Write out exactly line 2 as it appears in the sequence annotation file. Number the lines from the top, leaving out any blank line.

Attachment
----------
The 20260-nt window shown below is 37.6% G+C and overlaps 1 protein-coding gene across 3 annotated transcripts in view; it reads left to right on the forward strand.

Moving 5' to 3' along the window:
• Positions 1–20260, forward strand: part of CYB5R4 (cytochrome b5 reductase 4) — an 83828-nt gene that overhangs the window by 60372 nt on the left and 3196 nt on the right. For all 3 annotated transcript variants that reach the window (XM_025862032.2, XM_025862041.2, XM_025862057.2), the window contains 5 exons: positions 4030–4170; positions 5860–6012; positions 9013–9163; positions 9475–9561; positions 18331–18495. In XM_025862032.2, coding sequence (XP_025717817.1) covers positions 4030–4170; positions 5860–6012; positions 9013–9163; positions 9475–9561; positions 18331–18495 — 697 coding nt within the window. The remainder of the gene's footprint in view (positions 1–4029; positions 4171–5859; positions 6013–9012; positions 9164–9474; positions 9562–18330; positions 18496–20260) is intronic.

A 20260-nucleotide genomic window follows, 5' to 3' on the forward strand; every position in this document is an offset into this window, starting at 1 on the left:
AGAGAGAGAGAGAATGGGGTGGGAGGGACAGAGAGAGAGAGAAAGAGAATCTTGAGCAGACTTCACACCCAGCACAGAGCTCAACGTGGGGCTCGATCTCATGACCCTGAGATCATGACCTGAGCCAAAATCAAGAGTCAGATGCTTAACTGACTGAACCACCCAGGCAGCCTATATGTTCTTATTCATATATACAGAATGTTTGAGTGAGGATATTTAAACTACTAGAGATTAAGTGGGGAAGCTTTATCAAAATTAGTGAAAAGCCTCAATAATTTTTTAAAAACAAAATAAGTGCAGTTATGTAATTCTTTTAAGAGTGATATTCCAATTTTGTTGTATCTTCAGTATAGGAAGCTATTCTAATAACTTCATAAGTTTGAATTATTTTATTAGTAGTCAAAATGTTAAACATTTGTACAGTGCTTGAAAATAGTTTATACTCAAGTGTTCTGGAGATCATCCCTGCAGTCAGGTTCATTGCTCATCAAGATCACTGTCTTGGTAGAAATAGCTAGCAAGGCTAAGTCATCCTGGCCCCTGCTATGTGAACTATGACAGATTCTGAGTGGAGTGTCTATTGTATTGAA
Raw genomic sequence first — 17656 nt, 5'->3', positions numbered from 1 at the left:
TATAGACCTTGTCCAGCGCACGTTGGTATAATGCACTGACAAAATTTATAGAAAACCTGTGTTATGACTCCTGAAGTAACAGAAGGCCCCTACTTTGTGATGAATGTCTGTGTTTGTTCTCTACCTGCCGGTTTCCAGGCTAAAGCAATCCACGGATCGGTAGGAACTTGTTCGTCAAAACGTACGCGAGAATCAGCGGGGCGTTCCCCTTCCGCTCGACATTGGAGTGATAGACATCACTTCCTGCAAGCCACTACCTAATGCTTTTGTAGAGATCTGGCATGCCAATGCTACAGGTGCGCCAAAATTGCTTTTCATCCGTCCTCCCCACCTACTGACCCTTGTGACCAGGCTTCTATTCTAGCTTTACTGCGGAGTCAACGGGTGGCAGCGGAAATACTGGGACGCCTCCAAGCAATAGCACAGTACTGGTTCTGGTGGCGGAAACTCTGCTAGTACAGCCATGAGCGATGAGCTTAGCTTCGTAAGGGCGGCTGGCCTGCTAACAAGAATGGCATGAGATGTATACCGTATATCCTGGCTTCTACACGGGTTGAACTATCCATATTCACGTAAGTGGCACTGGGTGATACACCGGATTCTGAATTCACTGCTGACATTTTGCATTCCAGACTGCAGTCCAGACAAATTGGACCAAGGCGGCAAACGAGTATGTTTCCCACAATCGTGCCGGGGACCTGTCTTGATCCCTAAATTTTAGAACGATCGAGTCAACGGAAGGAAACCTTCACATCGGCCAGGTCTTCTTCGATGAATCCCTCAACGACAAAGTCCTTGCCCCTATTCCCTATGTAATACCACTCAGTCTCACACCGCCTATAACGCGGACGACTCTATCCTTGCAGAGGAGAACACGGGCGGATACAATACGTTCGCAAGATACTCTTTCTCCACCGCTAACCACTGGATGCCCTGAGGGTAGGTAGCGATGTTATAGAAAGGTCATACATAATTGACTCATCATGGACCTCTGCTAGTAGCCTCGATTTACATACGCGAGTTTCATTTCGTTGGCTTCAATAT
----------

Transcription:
Moving 5' to 3' along the window: